And, of course, the 51-49 America that the Baltimore Sun's article portrays in Cleveland's backyard is a fiction, especially when the president's approval ratings are stuck around 40%. However, to get an idea of just how necessary this fiction must be to Beltway scribes like Hirschfeld Davis and the rest of the national press, one needs look no further than the election results in Baltimore Country, Maryland, where the Sun is headquarted. There, Kerry defeated Bush by a mere 52% to 47%. The numbers might not be tidy enough for the produce the kind of "real Umerikan" impression that the Sun's article tries to produce, but they certainly suggest that the paper didn't need to travel very far to get a "range of honest opinions" about whether or not its OK for the Chief Executive to claim the expansive powers that George W. Bush has claimed for himself by ignoring the FISA law's requirements. The effect of awful coverage of the issue like this is already beginning to rear its head, with none other than our own Senator Mike DeWine leading the charge to have Congress abdicate its responsibility to exercise oversight over the Executive Branch. As This WaPo article notes, DeWine is leading the effort to draft a law to make the President's wiretapping policy legal:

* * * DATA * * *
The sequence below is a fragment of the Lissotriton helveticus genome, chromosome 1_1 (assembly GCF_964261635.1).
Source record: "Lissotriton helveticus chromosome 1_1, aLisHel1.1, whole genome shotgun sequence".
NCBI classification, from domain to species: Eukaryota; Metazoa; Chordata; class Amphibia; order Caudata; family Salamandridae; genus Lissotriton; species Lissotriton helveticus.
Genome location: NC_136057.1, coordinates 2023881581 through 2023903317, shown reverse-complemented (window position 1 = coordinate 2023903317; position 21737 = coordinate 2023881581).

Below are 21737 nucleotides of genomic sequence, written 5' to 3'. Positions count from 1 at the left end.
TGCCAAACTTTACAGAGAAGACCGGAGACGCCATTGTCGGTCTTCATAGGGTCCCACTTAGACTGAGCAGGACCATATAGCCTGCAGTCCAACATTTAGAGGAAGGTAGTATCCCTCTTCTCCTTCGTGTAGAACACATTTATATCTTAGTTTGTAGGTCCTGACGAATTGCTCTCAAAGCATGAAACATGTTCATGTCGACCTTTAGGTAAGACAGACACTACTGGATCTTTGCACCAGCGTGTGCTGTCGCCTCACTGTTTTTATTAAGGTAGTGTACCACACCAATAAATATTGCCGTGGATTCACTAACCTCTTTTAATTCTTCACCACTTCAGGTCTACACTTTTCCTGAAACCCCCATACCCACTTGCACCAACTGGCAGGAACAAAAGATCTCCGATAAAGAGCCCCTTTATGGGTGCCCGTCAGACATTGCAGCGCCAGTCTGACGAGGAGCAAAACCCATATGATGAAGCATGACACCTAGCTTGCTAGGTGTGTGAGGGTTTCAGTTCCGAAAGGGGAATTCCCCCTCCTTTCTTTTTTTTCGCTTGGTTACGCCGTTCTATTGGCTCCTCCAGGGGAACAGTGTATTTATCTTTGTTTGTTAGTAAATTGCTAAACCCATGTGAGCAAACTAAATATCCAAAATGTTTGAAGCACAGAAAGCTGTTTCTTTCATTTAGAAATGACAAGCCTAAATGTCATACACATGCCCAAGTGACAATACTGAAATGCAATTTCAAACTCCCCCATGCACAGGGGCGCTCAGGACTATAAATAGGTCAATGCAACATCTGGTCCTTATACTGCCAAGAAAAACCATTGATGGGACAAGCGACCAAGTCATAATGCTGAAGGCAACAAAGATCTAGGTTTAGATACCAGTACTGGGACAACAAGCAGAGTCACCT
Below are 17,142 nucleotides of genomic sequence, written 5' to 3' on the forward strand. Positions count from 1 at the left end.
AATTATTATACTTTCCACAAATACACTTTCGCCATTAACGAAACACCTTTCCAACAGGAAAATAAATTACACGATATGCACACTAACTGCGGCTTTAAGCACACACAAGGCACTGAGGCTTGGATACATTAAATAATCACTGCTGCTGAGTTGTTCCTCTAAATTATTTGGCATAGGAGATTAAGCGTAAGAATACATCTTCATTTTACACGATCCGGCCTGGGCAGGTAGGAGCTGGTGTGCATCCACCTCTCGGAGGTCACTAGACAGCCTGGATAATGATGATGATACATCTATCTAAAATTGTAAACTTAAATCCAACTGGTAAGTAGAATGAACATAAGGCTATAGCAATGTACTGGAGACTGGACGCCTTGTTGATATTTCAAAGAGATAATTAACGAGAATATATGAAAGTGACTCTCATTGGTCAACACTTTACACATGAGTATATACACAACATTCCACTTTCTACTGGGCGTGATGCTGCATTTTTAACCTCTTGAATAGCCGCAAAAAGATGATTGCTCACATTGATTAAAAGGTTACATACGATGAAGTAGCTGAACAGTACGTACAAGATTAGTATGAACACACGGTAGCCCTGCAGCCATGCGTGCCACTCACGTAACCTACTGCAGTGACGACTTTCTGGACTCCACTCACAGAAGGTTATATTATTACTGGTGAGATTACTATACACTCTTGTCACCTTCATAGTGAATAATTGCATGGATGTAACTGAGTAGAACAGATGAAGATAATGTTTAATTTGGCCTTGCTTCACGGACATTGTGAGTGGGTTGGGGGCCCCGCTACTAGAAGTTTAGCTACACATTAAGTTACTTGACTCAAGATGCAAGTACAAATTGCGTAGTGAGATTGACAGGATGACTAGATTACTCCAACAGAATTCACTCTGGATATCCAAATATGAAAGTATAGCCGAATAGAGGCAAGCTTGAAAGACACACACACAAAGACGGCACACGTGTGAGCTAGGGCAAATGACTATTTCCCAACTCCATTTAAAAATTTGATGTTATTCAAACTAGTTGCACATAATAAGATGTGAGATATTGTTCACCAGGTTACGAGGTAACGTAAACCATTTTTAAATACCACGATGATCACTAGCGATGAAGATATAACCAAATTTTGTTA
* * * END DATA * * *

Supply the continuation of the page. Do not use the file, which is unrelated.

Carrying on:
"Senate intelligence committee member Mike DeWine (R-Ohio) said in an interview that he supports the NSA program and would oppose a congressional investigation. He said he is drafting legislation that would "specifically authorize this program" by excluding it from the 1978 Foreign Intelligence Surveillance Act, which established a secret court to consider government requests for wiretap warrants in anti-terrorist investigations. "The administration would be required to brief regularly a small, bipartisan panel drawn from the House and Senate intelligence committees, DeWine said, and the surveillance program would require congressional reauthorization after five years to remain in place."
Sherrod Brown, DeWine's opponent, seems to be as little help as the other Democrats in Congress. In the Hirschfeld Davis article in the Baltimore Sun, he dismisses the NSA's wiretapping as unimportant to his likely constituents:
"People have quit listening to the president's scare tactics," Brown said as he mingled. "People don't come up to me and say, 'What about this spy thing?' They come up to me and say, 'How come the drug industry has so much influence in Washington? How come they're doing nothing about heating prices?' "